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Russia has invaded Ukraine. Tough sanctions and a unified negotiating front are proving the only tactics able to slow Iran’s previous march to the bomb. And Pakistan, the world’s most unstable nuclear power, might be overthrown by thousands of fanatical protesters led by a cricketer-cum-cleric.

Don’t we have a nuclear deterrent to prevent these sorts of things from happening? As we contemplate spending a third of a trillion dollars updating our nuclear weapons, perhaps it’s time to rethink whether our Cold War strategy still works in a post-9/11 world.

Our nuclear arsenal needs updating. We have 450 Minuteman-III ICBMs that started rolling off the line in 1970. We commissioned the Ohio class nuclear submarines in 1981. The B-52s were built in the ’60s, and their more controversial B-2 cousins date back to 1989. Many of these armaments — technological marvels in their time — were built so we’d never use them, but they won’t last forever. If we don’t deal with our aging stockpile of Armageddon, we might end up nuking ourselves.

We’ve got about 4,800 nuclear bombs nearing their sell-by dates, and now we have to modernize this arsenal that we never intend to use. And it’s not just the missiles themselves — the subs and the bombers also contribute to what’s called the “strategic triad.” Add in the chillingly euphemistic “tactical” nukes (weapons optimized especially for short-range fighting), and the price tag for updating our Cold War rumpus room is staggering.

The Congressional Budget Office says modernizing our nuclear arsenal will cost us $355 billion over the next decade. And because they’re the experts on estimating what things will really cost in Washington, the CBO included $59 billion in expected cost overruns. Apparently we just expect to get robbed by our own defense contractors now and write it into the budget.

As if that weren’t enough, a recent panel of former government and military officials stated that spending on nuclear weapons could hit $1 trillion over the next 30 years. That’s trillion, with a “t.”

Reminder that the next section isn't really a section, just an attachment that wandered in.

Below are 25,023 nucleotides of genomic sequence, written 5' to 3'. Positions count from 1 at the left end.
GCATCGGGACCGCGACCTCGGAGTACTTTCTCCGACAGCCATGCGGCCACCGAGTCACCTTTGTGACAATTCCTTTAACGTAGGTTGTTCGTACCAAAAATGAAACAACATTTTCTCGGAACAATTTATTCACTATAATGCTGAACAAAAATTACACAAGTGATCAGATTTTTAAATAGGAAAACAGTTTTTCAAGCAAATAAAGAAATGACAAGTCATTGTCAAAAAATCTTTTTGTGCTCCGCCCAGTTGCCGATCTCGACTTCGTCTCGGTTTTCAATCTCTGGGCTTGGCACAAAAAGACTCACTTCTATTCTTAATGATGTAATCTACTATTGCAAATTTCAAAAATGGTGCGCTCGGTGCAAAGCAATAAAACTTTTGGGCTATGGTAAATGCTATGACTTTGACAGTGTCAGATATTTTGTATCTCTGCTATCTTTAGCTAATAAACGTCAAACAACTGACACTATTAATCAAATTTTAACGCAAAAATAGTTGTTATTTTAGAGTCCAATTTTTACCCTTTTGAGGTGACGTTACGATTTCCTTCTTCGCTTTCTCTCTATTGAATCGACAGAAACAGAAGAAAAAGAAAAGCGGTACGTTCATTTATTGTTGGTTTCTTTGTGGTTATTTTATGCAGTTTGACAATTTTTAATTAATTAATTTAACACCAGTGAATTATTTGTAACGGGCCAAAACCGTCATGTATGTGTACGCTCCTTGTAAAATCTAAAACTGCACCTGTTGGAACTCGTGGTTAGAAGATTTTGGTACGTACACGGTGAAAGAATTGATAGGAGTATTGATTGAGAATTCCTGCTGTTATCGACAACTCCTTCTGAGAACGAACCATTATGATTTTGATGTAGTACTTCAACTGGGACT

Just so we’re clear, we are going to borrow billions of dollars from China to pay defense contractors to overcharge us to dismantle weapons we never used to make room for new weapons we’ll never use to… well, to do what, exactly?

Sure, as long as other states possess nuclear weapons, the United States should possess a core arsenal to deter a potential, though extremely unlikely, nuclear attack. But Kingston Reif, the Director of Nuclear Non-Proliferation at the Center for Arms Control and Non-Proliferation, raised a good point in a recent column for Real Clear Defense: Our arsenal was built to counter the one in Russia, which is still the only other country with more than 300 nuclear warheads. And while you don’t need to look into Vladimir Putin’s eyes to tell that we ain’t exactly friends these days, the nature of our enmity has changed radically in that, as Reif notes, we aren’t “global ideological rivals” anymore.

No longer a godless horde of Commies — or the Soviet Union, for that matter — Russia is now worried about Islamic terrorism and dependent on the price of oil, just like we are. We only exist as a jealous counterpoint in Russia’s popular thinking as the ones responsible for their current low state.

Putin’s recent incursions into Georgia and Ukraine — both non-NATO countries — were expressions of a yearning for Russia’s former greatness, not aggression towards the United States. This would be like if the U.S. was overcompensating for feelings of inadequacy by invading Toronto because they have a baseball team. Picking on Ukraine makes Putin look desperate for validation; his actions are more tantrum than realpolitik.

And how are we countering this? The Obama administration is speaking softly and imposing big sanctions. Thanks to banking regulations put in place to stop terrorists from moving money, we have the power to systematically shut down Russia’s economy. And with the cooperation of our European allies, that’s exactly what is happening. For the last two months, Russia’s economy has shrunk as the country moves into a recession.

Our economies are far more interconnected than they were in the Cold War. We make more progress with diplomacy, foreign trade, and international economic development — the tools of soft power — than we ever did threatening mutually assured destruction. And our entire budget for the State Department and foreign operations is $49 billion, less than even the expected cost overruns for modernizing our nuclear arsenal.

Our missiles are aimed into the past at a world that has changed, but our bills will extend not just ten years into the future, but as long as the debt stays on our books. It’s high time to ask why we are rearming for a war we’ll never have with an enemy that no longer exists at a cost we can’t afford.

Jason Stanford is a partner with the Truman National Security Project. He is also a national Democratic consultant based in Austin, Texas, and writes regular columns for The Austin American-Statesman and The Quorum Report.

Photo: An unarmed U.S. Air Force LGM-30G Minuteman III intercontinental ballistic missile launches during an operational test at Vandenberg Air Force Base, Calif., Dec. 17, 2013 (A1C Yvonne Morales/Wikimedia Commons)

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